Gifts inspired by teaching, research of caring and compassion

Inspired by concepts of caring and compassion, Penn State alumna Edna Bennett Pierce and Mark Greenberg, holder of the Edna Peterson Bennett Endowed Chair in Prevention Research, have provided a number of gifts to the College of Health and Human Development to reinforce furthering empathy and building robust relationships as they relate to the healthy development of individuals.

“Life well-lived has to be shared and done with love and compassion,” Pierce said of her motivation.

Over the past decade, research on understanding and nurturing health and well-being has continued to advance. Researchers in the college believe the social and emotional development of children cultivated in the early years are a predictor of success. Specifically, awareness, compassion, and empathy are core dimensions of human nature that contribute to personal development and health.

Infusing caring and compassion in curriculums

To continue to infuse the concept of care and compassion throughout curricula in the college, Pierce has created the Endowed Professorship of Caring and Compassion.

“Educators spend energy teaching facts,” said Pierce. “Care and compassion is much more nebulous than that. It’s hard to put a finger on it. It’s one of the most important issues in the world and yet in very few places is it being taught or stressed. I just see this professorship as a very far-reaching way to do it.”

The appointment will be designated as the Bennett Pierce Professor in the Department of Human Development and Family Studies.

Of the ideal candidate, Greenberg said, “We are particularly interested in a faculty colleague who has broad experience in the field of prevention science and may have further background in public health, education, psychology, neuroscience, or a related field. Qualifications include experience in both basic research and intervention studies that promote caring and compassion.”

Supporting a new generation of scholars

Pierce has also recently endowed the Bennett Pierce Fellowship, which will support graduate students studying human health and development issues related to care and compassion.

“This fellowship is helping students go outside themselves and see themselves in the larger world picture,” Pierce said.

Research supports this motivation. “There is a stream of knowledge that links the ability to be caring and compassionate with neurobiological processes that are directly influenced by the social environment,” said Diana H. Fishbein, C. Eugene Bennett Chair in Prevention Research, Edna Bennett Pierce Prevention Research Center.

“The Bennett Pierce Fellowship builds on emerging evidence that care and compassion are the core components of all effective interventions,” Fishbein said. “Together, this evidence and existing research suggests that we can instill these abilities in children, families, and communities to improve outcomes on a population level.”

“This fellowship will, in that regard, significantly build on this program of research, and by funding graduate students conducting research in care and compassion, potentially lead to new approaches to address social and individual ills,” Fishbein said.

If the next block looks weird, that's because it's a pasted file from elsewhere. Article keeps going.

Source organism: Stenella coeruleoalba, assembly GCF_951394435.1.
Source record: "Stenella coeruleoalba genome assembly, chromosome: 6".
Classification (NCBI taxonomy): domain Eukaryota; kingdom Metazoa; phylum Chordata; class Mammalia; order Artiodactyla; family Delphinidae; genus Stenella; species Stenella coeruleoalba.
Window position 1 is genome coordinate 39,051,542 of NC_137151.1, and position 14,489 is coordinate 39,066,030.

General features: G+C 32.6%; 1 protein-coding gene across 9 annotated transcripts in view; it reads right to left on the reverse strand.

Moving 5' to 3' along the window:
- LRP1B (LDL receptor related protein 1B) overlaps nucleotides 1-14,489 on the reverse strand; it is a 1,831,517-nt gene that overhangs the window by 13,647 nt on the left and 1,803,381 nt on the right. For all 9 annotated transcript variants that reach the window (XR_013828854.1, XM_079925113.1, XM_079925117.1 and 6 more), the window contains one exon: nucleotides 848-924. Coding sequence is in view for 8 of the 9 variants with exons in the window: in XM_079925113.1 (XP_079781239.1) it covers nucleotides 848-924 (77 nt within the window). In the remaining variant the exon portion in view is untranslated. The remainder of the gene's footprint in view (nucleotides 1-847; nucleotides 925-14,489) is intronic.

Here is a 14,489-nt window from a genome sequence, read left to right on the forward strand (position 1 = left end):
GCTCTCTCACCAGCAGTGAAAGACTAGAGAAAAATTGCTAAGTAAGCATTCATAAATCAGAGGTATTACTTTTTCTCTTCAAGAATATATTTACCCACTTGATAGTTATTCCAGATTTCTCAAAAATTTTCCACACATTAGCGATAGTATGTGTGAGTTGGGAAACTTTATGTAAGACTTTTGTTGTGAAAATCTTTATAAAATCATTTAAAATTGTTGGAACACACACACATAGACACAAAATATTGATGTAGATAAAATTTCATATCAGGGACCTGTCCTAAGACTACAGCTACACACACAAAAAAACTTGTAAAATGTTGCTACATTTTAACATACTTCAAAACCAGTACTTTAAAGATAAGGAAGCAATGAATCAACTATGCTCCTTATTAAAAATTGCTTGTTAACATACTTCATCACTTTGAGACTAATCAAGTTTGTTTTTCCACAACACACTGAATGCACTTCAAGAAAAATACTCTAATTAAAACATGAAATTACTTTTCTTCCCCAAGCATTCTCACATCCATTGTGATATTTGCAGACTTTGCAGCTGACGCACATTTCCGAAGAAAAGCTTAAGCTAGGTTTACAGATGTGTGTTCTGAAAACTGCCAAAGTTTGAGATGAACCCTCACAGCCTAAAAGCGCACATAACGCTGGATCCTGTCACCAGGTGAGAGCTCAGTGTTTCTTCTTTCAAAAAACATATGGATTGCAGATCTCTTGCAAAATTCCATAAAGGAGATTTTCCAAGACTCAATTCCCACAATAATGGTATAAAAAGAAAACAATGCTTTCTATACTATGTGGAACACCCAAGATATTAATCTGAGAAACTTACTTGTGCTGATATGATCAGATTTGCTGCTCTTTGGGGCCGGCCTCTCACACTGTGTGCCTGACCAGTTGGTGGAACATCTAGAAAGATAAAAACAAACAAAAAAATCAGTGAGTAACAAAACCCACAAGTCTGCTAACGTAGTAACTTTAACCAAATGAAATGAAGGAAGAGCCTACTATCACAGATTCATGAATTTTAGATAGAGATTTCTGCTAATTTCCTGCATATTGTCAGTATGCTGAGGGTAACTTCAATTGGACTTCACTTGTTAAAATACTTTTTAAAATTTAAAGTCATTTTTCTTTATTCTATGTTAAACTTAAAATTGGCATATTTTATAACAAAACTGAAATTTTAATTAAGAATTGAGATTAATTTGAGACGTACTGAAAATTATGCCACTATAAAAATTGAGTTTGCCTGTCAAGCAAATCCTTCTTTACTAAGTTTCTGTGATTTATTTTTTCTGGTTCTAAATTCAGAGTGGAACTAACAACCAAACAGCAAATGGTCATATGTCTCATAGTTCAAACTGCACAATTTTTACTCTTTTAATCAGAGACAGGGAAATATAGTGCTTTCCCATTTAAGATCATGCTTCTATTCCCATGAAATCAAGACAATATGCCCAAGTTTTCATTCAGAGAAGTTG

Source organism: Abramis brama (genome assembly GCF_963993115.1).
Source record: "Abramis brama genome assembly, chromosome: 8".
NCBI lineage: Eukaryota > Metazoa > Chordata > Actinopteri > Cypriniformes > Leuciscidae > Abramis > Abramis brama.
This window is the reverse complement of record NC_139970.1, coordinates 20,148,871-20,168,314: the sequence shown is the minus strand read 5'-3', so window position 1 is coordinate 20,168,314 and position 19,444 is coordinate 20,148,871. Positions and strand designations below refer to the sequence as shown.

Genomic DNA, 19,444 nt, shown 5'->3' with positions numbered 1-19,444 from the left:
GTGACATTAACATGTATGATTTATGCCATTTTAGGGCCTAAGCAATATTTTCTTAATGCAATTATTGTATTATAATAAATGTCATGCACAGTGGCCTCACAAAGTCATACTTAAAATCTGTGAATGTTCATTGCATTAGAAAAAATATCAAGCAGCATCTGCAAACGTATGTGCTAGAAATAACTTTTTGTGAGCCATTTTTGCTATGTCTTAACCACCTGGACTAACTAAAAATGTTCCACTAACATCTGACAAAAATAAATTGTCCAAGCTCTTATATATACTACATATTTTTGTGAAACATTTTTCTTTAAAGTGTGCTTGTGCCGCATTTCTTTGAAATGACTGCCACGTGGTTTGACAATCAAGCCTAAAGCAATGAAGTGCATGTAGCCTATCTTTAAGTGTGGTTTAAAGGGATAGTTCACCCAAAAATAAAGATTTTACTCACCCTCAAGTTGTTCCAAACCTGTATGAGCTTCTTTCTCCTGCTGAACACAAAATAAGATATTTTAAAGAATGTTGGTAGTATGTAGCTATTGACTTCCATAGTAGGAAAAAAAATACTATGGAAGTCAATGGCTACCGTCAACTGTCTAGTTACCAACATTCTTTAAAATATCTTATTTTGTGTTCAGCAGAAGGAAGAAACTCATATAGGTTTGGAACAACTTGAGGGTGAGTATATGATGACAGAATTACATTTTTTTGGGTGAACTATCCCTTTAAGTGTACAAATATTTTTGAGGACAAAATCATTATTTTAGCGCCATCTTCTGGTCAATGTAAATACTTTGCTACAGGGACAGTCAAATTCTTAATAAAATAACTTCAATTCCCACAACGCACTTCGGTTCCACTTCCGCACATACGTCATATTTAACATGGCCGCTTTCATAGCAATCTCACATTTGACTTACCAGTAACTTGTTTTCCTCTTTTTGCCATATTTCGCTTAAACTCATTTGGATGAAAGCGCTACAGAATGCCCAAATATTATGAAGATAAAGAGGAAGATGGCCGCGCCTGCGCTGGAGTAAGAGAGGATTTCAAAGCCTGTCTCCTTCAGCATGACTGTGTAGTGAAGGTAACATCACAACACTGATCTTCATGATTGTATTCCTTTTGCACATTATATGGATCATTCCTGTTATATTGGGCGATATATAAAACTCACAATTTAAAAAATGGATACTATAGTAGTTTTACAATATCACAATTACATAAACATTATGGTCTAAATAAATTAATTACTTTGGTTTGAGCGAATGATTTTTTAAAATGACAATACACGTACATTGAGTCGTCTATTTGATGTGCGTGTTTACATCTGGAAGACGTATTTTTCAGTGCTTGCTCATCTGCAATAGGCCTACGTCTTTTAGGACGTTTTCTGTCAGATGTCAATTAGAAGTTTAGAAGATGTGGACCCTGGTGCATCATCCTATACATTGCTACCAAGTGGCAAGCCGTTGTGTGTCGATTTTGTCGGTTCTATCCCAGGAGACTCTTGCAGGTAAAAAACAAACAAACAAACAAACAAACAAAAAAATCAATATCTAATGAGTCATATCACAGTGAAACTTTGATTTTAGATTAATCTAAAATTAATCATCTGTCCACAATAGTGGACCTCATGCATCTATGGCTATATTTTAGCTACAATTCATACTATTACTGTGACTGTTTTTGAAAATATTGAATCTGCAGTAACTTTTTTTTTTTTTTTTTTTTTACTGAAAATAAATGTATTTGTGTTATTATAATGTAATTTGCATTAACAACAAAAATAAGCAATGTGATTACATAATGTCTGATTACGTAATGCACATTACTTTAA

Creating a forum reinforcing compassion

Greenberg also studies the childhood qualities of kindness and compassion, and how and when they develop. Greenberg, along with his wife, Christa Turksma, a researcher and teacher of mindfulness skills, are committing funds to establish the Lectureship on Compassion, which will provide a yearly forum for outstanding researchers in the areas of awareness, compassion, and empathy to share their findings and perspective.

“When and how does a child learn to be kind and compassionate, and what can communities, schools, teachers, and parents do to nurture these essential qualities?” Greenberg said.

Greenberg and Turksma believe these public forums enhance the knowledge of investigators and students, raise the visibility of this research, and promote scholarly interest in an area that is proven to contribute to personal well-being and strong, life-enhancing relationships.

“While numerous centers on mind-body health for adults have developed at major universities, there has been little focus on children and youth or the cultivation of these attributes in the early and malleable stages of development,” said Greenberg. “Christa and I want to build on Edna’s amazing legacy of support for this work and provide a venue for expanding its impact even further.”

The first lecture, scheduled for April 7, 2016, will feature Richard J. Davidson, the William James and Vilas Research Professor of Psychology and Psychiatry, director of the Waisman Laboratory for Brain Imaging and Behavior, and founder of the Center for Investigating Healthy Minds at the Waisman Center at the University of Wisconsin-Madison. The talk will be entitled, "Well-being is a Skill: Perspective from Contemplative Neuroscience."

For more information on the Edna Bennett Pierce Prevention Research Center visit prevention.psu.edu.

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Last Updated December 17, 2015